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Wayne Hinshaw: The best and worst jobs

By Wayne Hinshaw

For the Salisbury Post

I sure am confused about what are the worst jobs and the best jobs this year. First of all, most of you might not care what is the best or worst job as long as you have one so you can pay your bills and have a place to live.

I have spent my entire career toiling at one of the worst jobs there is, according to the CareerCast.com list released in April.  My job as a photojournalist is rated the sixth worst job of the year. That is bad enough, but Forbes Magazine has my job rated even worse as the No. 2 worst job for 2015.

All of these job ratings were announced several months ago, and I  missed the announcement at the time. It is good I missed it, or I would have been depressed to learn my job is so miserable. I can walk proudly past all those reporters in the newsroom with my nose in the air because their job is worse than mine. Being a reporter rates as the very worst job in one poll and fifth worst in the other.

The listing ranks 200 jobs. The top 10 are the best, and the bottom 10 — that is, 190-200 — are the worst jobs. One of the criteria for the ratings was the gradual decline in prospects for certain jobs like the number of jobs, promotions in the jobs and salaries. Nationwide, several thousand reporters and photojournalists have lost their jobs since 2008. The U.S. Bureau of Labor Statistics  says the decline will continue in the publishing field. Newspaper revenue shrank during the recession at the same time the Internet zapped readership numbers.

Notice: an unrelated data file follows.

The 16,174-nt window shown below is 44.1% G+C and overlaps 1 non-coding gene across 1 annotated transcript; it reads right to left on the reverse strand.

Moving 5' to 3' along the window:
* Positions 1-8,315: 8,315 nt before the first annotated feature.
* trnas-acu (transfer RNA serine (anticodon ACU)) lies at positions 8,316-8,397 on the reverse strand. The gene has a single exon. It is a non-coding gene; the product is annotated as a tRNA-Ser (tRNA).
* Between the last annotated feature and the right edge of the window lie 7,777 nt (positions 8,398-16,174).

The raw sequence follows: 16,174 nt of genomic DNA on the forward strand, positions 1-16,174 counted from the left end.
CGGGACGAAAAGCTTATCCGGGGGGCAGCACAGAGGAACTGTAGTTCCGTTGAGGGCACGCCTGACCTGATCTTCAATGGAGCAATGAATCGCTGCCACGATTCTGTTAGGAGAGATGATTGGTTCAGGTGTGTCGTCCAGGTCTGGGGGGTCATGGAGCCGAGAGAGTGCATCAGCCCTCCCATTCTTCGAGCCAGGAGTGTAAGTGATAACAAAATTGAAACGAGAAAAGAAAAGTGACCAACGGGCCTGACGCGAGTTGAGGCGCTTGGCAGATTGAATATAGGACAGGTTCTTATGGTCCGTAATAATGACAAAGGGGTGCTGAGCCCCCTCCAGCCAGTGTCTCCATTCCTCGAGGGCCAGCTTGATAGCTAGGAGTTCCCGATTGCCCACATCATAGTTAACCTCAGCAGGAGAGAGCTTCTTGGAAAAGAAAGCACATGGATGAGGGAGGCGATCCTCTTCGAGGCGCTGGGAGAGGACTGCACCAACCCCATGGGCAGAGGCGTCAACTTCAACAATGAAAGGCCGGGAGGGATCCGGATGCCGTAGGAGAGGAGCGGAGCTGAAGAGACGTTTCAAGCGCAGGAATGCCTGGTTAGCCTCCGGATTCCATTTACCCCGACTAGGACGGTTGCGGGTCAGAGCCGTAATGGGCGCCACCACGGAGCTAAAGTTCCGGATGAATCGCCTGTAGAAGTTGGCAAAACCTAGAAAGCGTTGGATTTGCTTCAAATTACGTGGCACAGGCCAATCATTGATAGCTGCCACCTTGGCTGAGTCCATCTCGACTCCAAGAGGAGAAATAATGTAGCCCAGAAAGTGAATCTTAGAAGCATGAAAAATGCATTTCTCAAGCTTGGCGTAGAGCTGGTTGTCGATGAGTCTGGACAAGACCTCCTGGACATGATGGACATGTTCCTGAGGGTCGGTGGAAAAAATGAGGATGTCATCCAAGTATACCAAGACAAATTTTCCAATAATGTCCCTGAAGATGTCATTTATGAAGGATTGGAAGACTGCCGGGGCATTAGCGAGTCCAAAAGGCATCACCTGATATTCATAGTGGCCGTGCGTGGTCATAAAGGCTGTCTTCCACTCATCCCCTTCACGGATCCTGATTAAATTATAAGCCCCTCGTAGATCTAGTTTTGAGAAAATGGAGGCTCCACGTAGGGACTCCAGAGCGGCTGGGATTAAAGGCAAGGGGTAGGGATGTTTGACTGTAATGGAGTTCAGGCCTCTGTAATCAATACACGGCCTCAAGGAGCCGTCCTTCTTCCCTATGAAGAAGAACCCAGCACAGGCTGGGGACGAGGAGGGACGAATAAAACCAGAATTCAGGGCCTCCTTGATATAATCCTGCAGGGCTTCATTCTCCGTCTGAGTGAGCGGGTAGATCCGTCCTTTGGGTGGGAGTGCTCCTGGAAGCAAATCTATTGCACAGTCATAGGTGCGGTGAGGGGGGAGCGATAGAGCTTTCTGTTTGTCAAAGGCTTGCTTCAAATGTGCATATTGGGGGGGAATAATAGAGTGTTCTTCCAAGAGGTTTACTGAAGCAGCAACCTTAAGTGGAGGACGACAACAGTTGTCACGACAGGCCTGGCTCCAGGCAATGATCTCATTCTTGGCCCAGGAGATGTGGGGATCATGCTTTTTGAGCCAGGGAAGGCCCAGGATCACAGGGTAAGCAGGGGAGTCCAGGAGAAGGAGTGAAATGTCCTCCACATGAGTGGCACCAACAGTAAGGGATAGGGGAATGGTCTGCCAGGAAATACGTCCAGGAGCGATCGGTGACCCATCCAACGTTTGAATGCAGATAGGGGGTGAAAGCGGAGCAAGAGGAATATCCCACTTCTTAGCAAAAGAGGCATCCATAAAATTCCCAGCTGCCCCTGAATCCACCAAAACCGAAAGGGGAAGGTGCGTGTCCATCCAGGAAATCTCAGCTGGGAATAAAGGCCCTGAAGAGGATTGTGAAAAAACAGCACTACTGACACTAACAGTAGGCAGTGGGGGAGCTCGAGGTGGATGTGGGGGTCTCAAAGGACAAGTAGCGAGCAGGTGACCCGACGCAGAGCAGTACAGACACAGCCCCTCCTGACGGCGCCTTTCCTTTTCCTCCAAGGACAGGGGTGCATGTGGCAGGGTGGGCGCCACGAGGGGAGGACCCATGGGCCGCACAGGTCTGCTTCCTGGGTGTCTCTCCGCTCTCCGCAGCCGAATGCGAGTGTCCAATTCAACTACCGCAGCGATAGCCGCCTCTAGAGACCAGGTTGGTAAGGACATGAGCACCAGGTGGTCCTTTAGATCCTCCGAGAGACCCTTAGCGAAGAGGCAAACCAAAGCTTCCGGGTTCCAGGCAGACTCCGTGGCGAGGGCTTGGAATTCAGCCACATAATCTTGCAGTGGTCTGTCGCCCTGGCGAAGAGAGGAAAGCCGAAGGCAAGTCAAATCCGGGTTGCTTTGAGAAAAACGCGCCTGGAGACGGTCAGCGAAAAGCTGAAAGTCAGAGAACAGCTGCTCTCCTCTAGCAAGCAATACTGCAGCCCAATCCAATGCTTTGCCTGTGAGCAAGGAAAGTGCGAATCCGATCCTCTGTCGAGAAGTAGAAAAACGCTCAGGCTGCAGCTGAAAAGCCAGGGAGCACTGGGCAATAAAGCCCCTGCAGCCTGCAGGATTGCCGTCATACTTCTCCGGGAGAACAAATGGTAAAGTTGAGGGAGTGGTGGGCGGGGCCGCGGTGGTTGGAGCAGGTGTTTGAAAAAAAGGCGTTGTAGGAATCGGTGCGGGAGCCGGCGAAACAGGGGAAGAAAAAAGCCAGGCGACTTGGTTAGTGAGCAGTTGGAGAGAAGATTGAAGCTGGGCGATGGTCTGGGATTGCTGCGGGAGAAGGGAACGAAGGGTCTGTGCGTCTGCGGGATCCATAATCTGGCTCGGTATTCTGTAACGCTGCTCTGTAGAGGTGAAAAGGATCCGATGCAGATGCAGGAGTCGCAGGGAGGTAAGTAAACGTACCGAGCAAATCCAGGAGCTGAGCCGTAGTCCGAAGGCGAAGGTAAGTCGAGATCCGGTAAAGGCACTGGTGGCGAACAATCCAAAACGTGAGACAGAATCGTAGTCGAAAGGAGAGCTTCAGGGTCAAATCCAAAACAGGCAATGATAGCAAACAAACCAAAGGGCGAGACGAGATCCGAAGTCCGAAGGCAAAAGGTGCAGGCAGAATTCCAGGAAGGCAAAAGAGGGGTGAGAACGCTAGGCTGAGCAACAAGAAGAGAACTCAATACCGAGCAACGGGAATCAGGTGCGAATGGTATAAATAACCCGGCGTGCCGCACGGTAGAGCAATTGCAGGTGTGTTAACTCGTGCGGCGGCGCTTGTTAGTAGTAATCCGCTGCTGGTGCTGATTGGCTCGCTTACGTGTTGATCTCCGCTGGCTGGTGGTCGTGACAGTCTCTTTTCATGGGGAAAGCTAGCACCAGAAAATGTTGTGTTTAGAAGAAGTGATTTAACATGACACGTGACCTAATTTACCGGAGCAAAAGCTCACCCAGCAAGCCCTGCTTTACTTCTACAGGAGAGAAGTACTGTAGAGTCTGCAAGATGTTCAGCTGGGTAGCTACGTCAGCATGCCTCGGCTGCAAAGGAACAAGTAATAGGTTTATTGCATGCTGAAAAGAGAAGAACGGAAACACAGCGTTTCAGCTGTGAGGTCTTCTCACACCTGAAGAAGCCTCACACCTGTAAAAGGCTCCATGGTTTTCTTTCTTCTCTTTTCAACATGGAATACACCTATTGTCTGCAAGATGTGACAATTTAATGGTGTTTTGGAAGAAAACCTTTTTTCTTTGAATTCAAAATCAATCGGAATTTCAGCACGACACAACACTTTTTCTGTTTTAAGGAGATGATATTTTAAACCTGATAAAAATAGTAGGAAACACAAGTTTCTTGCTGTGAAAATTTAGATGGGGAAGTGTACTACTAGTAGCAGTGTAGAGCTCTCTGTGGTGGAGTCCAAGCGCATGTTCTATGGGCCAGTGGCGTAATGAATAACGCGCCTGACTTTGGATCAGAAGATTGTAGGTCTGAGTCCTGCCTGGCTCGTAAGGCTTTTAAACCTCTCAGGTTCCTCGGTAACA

The outlook for new jobs, the decline in old jobs, the income level and the stress level that you work under are factors that determine the worst jobs. Competitiveness and  having to deal with the public, having to make deadlines and physical risk are also elements in the survey. For a newspaper person, it just keeps getting worst. Dealing with the public and deadline pressure are what newspapers are all about. If we didn’t deal with the public, there would be no job at all.  The public is our readers, so I am thankful for having a career dealing with the readers.

Other worst top 10 jobs are: No 2. lumberjacks, 3.enlisted military personnel, 4. cooks (not chefs), 5. broadcasters, 7. correction officers, 8. taxi drivers, 9. firefighters, and 10. mail carriers. These same 10 jobs are  listed as the worst in both surveys, with some slight changes in the order but still including the same 10.

The most stressful job is firefighter, with military personnel work being almost as stressful. Lumberjacks have the most dangerous work and receive low pay.

Interestingly, the 10 worst jobs get really high ratings from the workers in these jobs. Most love their work and enjoy the challenge when they go out to face the new day. Many of these workers, myself included, feel that we are helping our fellow man and serving a public need. We look more toward helping our fellow man and not our wallets.

The Bureau of Labor Statistics predicts the  hiring rate for newspaper reporters to be a minus 13 percent between 2012 and 2022. Pay raises will be slim. Reporter jobs are the only job on the list with such a high negative hiring stamp.

However, if you are a newspaper reporter or photojournalist, and very passionate about your work and love what you are doing  on the job,  the job will not feel like the worst job. It might even feel like the best job for you. The same can be said about schoolteachers, firefighters, cooks and other relatively low-paying jobs. Your “worst job” might be someone else’s “best job.”